Original, appellate, and advisory jurisdiction are all vested in the Supreme Court. Any dispute between the Centre and a State or States, as well as matters pertaining to the enforcement of individuals’ fundamental rights, falls under its exclusive original jurisdiction. The appellate jurisdiction of Supreme Court is available in both civil and criminal cases. The residuary power of Special Leave Petition can also be used to invoke the Supreme Court's appellate jurisdiction. Decisions made by the Supreme Court serve as precedent for lower courts and are legally binding on all courts and tribunals in the nation. Article 141 of the Indian Constitution mandates all courts to adhere to the Supreme Court's decision as the law. Article 143 contains Advisory jurisdiction of the Supreme Court under which the president can ask for the opinion of Supreme Court on matter of public importance.

High Court

The judicial administration of a state is headed by the High Court. Out of 25 High Courts, three have jurisdiction over more than one state. Delhi, Jammu& Kashmir and Ladakh are Union Territories with their own High Courts. Each high court consists of a Chief Justice and other judges as appointed by the President from time to time. Every High Court has ability to issue to any individual within its purview of jurisdiction orders, or writs. The writs issued by High Court are habeas corpus, mandamus, quo warranto and certiorari for implementation of fundamental rights. Each High Court has powers of supervision over all lower courts within its jurisdiction. It may call for returns from these courts, make and enact general rules and prescribe forms to govern their practice and procedure and to determine the manner in which book entries and accounts are to be kept.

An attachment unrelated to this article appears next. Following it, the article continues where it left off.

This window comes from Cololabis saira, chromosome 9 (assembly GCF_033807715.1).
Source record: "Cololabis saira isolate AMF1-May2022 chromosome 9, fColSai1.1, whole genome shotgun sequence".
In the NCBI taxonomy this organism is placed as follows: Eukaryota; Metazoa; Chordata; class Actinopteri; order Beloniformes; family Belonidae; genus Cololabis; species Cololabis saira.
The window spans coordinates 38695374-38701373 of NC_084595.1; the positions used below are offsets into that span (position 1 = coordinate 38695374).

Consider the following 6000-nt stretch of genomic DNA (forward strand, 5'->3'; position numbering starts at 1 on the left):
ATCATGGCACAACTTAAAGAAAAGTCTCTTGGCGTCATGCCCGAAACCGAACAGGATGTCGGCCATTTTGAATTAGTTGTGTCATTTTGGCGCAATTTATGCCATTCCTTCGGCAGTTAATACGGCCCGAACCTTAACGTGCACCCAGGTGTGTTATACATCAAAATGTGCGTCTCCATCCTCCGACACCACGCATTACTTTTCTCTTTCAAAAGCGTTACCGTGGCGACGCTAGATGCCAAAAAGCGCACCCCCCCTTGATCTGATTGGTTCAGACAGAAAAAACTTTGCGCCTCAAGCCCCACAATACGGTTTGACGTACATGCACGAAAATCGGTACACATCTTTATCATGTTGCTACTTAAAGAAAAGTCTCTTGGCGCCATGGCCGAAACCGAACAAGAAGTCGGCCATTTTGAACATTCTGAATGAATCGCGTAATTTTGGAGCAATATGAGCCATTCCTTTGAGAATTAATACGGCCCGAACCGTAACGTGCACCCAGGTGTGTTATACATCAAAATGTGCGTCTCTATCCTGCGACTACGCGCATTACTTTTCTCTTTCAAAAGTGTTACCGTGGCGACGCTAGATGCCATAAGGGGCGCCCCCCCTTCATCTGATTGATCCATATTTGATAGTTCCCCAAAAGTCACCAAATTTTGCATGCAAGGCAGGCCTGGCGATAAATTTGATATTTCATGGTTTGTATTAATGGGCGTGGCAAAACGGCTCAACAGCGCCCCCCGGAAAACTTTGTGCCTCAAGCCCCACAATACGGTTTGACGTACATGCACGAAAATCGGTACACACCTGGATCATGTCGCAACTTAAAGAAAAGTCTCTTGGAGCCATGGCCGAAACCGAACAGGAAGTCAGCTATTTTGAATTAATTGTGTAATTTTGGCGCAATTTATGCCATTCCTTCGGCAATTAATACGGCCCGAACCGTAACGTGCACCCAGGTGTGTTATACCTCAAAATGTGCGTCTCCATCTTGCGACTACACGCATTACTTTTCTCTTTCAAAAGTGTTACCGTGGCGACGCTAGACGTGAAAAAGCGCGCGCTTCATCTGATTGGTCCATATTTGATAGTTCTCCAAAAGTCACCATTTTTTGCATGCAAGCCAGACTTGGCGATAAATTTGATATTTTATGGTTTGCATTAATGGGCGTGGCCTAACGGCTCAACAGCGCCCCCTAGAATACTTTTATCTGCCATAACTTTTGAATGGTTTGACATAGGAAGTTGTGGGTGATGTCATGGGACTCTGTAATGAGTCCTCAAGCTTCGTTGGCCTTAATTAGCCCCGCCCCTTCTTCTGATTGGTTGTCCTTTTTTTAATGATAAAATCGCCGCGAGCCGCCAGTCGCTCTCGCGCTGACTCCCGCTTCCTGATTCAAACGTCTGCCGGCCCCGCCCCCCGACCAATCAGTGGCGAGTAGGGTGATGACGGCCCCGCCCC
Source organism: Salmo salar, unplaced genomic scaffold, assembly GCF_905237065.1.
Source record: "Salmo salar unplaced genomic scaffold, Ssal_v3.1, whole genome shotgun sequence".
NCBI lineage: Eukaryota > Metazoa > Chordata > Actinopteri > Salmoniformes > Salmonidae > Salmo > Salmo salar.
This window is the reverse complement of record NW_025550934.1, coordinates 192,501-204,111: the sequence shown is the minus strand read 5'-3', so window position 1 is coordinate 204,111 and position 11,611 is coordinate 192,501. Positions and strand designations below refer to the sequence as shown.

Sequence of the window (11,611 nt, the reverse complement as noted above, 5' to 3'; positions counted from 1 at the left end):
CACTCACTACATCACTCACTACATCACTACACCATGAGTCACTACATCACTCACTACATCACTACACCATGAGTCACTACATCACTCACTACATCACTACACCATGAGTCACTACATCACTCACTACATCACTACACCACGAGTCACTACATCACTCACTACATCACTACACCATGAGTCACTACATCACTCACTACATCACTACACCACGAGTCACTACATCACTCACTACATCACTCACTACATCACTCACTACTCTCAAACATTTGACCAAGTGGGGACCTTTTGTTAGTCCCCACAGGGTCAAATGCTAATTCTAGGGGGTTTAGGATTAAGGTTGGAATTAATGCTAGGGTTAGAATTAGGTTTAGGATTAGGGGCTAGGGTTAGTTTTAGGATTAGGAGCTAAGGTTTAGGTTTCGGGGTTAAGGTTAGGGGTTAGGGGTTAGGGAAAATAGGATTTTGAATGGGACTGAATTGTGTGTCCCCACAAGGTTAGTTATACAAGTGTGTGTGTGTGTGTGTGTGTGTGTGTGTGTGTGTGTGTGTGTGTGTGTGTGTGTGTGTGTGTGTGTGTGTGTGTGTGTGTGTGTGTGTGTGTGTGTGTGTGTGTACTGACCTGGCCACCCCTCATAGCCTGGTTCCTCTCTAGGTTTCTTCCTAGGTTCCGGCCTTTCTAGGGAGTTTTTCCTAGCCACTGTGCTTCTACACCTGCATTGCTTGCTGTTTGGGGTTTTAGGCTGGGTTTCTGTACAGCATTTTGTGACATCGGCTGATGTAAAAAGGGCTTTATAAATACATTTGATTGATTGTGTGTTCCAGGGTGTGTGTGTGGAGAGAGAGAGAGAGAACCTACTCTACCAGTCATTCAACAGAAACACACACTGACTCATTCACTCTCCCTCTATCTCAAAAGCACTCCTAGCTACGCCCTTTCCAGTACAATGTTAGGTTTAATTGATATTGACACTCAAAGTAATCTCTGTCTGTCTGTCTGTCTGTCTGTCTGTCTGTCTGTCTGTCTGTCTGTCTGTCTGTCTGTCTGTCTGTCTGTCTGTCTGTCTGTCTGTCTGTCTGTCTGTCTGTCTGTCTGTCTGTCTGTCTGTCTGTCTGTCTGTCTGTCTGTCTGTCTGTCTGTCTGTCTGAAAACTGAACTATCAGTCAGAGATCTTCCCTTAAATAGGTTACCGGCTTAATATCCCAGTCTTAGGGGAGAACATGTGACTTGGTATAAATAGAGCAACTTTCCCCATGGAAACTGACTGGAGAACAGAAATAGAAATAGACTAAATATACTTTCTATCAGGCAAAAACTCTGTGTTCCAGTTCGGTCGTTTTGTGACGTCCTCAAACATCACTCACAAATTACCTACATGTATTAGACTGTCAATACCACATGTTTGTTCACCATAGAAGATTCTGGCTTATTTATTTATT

Lower Courts

Civil Side:

In India, judicial matters at the district level are handled by District Courts. The High Courts of the States to which the District belongs have administrative and judicial control over these courts, which are headed by a judge. The District Courts are subordinate to the High Courts of their respective jurisdictions. The state's high court hears all civil appeals from the district courts. At this level, there are numerous secondary courts that report to the District Courts. There is a court for the Chief Judicial Magistrate and a court for the Civil Judge. The former handles civil cases, while the latter deals with criminal cases and offenses.

Criminal Side:

The criminal courts are constituted according to the Criminal Procedure Code (Cr.PC) 1973. Section 6 of the Cr.PC. provides that Besides the High Courts and the Courts constituted under any law, other than this Code, there shall be, in every State,

The following classes of Criminal Courts, namely:
  • 🏛Courts of Session
  • 🏛Judicial Magistrates of the first class and, in any metropolitan area, Metropolitan Magistrates
  • 🏛Judicial Magistrates of the second class
  • 🏛Executive Magistrates

The State Government establishes the Court of Sessions which has to be presided by a Judge appointed by the High Court. The Additional/ Assistant Sessions Judge are appointed by the High Court of a particular state. In every district, which is not a metropolitan area, there shall be as many as Judicial Magistrates of first class and of second class. The presiding officers shall be appointed by the High Courts. Every Judicial Magistrate shall be subordinate to the Sessions Judge. Except for the Metropolitan area, the Judicial Magistrate of the first class shall be appointed as the Chief Judicial Magistrate. Only the Judicial Magistrate of First Class may be designated as Additional Chief Judicial Magistrate. The Court of Metropolitan Magistrates are established in Metropolitan areas. The High Courts have the power to appoint the presiding officers. The Metropolitan Magistrate shall be appointed as the Chief Metropolitan Magistrate. The Metropolitan Magistrate shall work under the instructions of the Sessions Judge. According to section 20 in every district and in every metropolitan area, an Executive Magistrate shall be appointed by the State Government and one of them becomes District Magistrate.